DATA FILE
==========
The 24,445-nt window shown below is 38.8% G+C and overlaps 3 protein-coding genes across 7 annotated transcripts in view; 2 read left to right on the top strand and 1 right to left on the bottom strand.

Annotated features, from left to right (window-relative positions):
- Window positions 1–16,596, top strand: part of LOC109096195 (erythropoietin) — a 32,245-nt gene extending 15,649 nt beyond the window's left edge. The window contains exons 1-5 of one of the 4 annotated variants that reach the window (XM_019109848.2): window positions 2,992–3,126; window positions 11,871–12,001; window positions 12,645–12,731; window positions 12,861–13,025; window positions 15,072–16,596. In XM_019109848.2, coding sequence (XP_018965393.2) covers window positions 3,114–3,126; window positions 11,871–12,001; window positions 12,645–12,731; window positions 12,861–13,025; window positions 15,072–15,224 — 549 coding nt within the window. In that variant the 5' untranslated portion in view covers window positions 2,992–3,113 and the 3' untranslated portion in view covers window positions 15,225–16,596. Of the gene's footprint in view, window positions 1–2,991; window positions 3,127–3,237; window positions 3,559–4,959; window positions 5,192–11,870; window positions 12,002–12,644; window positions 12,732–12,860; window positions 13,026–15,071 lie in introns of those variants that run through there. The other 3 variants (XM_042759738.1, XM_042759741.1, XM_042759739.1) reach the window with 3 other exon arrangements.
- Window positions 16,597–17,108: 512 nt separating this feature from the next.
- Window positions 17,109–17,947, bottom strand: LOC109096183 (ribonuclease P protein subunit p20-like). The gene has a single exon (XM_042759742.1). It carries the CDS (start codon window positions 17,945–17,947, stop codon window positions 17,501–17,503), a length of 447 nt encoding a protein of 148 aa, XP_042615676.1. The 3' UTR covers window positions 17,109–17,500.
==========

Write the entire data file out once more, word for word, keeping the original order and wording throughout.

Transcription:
The 24,445-nt window shown below is 38.8% G+C and overlaps 3 protein-coding genes across 7 annotated transcripts in view; 2 read left to right on the top strand and 1 right to left on the bottom strand.

Annotated features, from left to right (window-relative positions):
- Window positions 1–16,596, top strand: part of LOC109096195 (erythropoietin) — a 32,245-nt gene extending 15,649 nt beyond the window's left edge. The window contains exons 1-5 of one of the 4 annotated variants that reach the window (XM_019109848.2): window positions 2,992–3,126; window positions 11,871–12,001; window positions 12,645–12,731; window positions 12,861–13,025; window positions 15,072–16,596. In XM_019109848.2, coding sequence (XP_018965393.2) covers window positions 3,114–3,126; window positions 11,871–12,001; window positions 12,645–12,731; window positions 12,861–13,025; window positions 15,072–15,224 — 549 coding nt within the window. In that variant the 5' untranslated portion in view covers window positions 2,992–3,113 and the 3' untranslated portion in view covers window positions 15,225–16,596. Of the gene's footprint in view, window positions 1–2,991; window positions 3,127–3,237; window positions 3,559–4,959; window positions 5,192–11,870; window positions 12,002–12,644; window positions 12,732–12,860; window positions 13,026–15,071 lie in introns of those variants that run through there. The other 3 variants (XM_042759738.1, XM_042759741.1, XM_042759739.1) reach the window with 3 other exon arrangements.
- Window positions 16,597–17,108: 512 nt separating this feature from the next.
- Window positions 17,109–17,947, bottom strand: LOC109096183 (ribonuclease P protein subunit p20-like). The gene has a single exon (XM_042759742.1). It carries the CDS (start codon window positions 17,945–17,947, stop codon window positions 17,501–17,503), a length of 447 nt encoding a protein of 148 aa, XP_042615676.1. The 3' UTR covers window positions 17,109–17,500.